I am a firm believer that good lighting makes a good photograph. My first serious light was a Profoto B2 250 AirTTL. I still have it and I still use it on every shoot. That is why my recommendation will be this exact light. While it is getting old, it is not getting any worse, and you can find great deals on them now. The price of such a light can be comparable to Godox or any other system now. However, if given the choice, most would buy Profoto anyway. The B2 250 TTL is a small, battery-powered light that can be charged while in use. It is very reliable and robust. While it can be triggered with a cheap remote or a sync cable, I would suggest picking up a remote as well, as then you get the ultimate experience. Besides, a lot of times, you get a remote as part of the deal. For example, I currently have a Profoto Sony AirRemote TTL that I am looking to sell. Feel free to contact me if it sounds like something you’re interested in.
Modifiers are super tough to pick out. They can be a real pain in the butt to set up as well. This is why your first modifier should be a simple umbrella with a diffuser. While it is as basic as light modifiers get, it is perhaps one of the most underrated modifiers to ever exist. With an umbrella, you can create beautiful light patterns that look high-end. It is softer than a softbox and much more portable. I bought my kit used. It was a Profoto Umbrella Shallow White M with a 1.5-stop diffusion. It was cheaper than a new Photek Softlight. I use this umbrella to this day, and quite frequently too. Despite being in constant use for at least 7 years at this point, it is holding up great. Before buying a Profoto umbrella, I made the mistake of getting a cheap one from Amazon. Fair to say, it was okay until it broke after 3 months of use.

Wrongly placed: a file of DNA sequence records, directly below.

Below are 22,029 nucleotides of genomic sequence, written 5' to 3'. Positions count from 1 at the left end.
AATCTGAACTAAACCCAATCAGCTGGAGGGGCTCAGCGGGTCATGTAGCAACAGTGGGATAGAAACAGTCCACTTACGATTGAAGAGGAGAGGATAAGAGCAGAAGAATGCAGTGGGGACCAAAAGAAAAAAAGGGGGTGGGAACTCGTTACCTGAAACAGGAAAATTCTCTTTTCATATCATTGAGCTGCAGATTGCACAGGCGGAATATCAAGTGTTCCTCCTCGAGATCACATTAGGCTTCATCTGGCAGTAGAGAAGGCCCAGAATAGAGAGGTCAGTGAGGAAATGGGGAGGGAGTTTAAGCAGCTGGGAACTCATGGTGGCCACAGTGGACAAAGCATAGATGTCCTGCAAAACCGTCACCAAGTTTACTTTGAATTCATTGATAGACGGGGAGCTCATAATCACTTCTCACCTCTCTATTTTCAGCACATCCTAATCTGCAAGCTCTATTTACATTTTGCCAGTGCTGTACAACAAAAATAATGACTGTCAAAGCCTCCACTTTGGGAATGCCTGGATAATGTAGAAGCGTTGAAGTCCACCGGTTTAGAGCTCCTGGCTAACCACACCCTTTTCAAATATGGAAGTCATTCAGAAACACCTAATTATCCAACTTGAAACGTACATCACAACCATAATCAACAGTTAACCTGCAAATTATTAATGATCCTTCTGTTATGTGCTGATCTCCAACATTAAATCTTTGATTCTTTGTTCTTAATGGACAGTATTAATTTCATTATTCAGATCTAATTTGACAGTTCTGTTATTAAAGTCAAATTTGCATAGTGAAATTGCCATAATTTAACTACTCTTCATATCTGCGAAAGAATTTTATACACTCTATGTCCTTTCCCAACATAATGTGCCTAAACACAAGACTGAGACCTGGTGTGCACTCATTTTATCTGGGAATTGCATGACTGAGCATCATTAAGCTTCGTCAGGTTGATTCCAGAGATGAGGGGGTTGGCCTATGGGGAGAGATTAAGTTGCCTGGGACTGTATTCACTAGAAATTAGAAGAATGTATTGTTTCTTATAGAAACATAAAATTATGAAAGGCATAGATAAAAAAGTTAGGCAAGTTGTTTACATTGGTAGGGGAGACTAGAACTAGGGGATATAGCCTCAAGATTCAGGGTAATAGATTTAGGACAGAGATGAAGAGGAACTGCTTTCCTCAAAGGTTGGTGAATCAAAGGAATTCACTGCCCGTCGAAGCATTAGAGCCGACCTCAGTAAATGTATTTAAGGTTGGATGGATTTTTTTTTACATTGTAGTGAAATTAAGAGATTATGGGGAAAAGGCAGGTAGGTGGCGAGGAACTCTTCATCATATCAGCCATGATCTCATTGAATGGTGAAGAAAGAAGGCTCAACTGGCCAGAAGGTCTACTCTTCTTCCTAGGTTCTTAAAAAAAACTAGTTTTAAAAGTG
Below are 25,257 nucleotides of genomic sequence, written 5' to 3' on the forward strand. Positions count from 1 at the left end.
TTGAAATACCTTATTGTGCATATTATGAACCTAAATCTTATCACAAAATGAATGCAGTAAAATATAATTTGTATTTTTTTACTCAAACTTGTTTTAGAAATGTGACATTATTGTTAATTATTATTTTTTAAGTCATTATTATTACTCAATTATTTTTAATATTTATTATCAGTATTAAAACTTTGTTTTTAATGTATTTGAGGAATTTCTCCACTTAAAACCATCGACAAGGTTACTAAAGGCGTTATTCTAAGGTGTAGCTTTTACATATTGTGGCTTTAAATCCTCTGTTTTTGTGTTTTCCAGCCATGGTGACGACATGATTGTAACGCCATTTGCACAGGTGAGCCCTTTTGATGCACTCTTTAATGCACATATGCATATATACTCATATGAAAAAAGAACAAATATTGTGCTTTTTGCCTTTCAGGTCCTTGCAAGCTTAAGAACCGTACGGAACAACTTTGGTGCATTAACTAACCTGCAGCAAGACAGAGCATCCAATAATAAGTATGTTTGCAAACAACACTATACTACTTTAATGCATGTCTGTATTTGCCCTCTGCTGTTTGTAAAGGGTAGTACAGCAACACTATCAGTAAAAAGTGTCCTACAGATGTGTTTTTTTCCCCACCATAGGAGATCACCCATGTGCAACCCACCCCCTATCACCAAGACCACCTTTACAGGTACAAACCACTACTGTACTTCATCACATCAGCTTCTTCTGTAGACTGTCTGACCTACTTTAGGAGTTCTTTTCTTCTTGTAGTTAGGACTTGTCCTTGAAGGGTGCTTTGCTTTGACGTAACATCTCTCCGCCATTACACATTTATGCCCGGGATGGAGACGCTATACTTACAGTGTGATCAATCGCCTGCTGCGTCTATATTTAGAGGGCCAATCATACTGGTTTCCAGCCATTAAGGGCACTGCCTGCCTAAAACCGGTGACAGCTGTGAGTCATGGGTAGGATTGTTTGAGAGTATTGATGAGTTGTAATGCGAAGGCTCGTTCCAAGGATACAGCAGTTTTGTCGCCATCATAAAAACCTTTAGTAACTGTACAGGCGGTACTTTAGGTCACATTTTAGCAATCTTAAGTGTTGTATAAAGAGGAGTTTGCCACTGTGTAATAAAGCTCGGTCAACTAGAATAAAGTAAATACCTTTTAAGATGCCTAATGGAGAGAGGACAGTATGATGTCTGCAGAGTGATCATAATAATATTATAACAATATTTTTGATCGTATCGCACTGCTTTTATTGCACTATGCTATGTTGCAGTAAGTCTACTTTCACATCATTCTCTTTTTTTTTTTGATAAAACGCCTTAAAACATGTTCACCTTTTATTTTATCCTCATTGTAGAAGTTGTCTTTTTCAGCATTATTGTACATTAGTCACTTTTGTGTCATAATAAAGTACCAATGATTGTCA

If you're buying expensive lights and modifiers, you can't be putting them on a cheap stand. Cheap stands won't last you a year, and you will end up having a massive bin full of useless junk. My recommendation would be to get a Manfrotto 1004 BAC stand. It is a professional, air-cushioned stand that doesn't cost nearly as much as a C-stand. I have had mine for 4 years now, and they have held up great. Again, bought used. You can find such a stand in single pieces or in kits of three with a bag. I suggest getting a kit of three as it will be cheaper than getting them one by one. Having a bag large enough to fit these stands is also a great benefit when going on location.
So, there you have it. This list is essentially my setup, which is built with professional quality on a budget. I have no problem using this gear myself and recommend it based on my personal experience with it as a beginner photographer. An honest suggestion is to buy all gear used, as the quality is as good, but the price is 50% below. Besides, it is a great way to meet fellow photographers and find out more about this industry.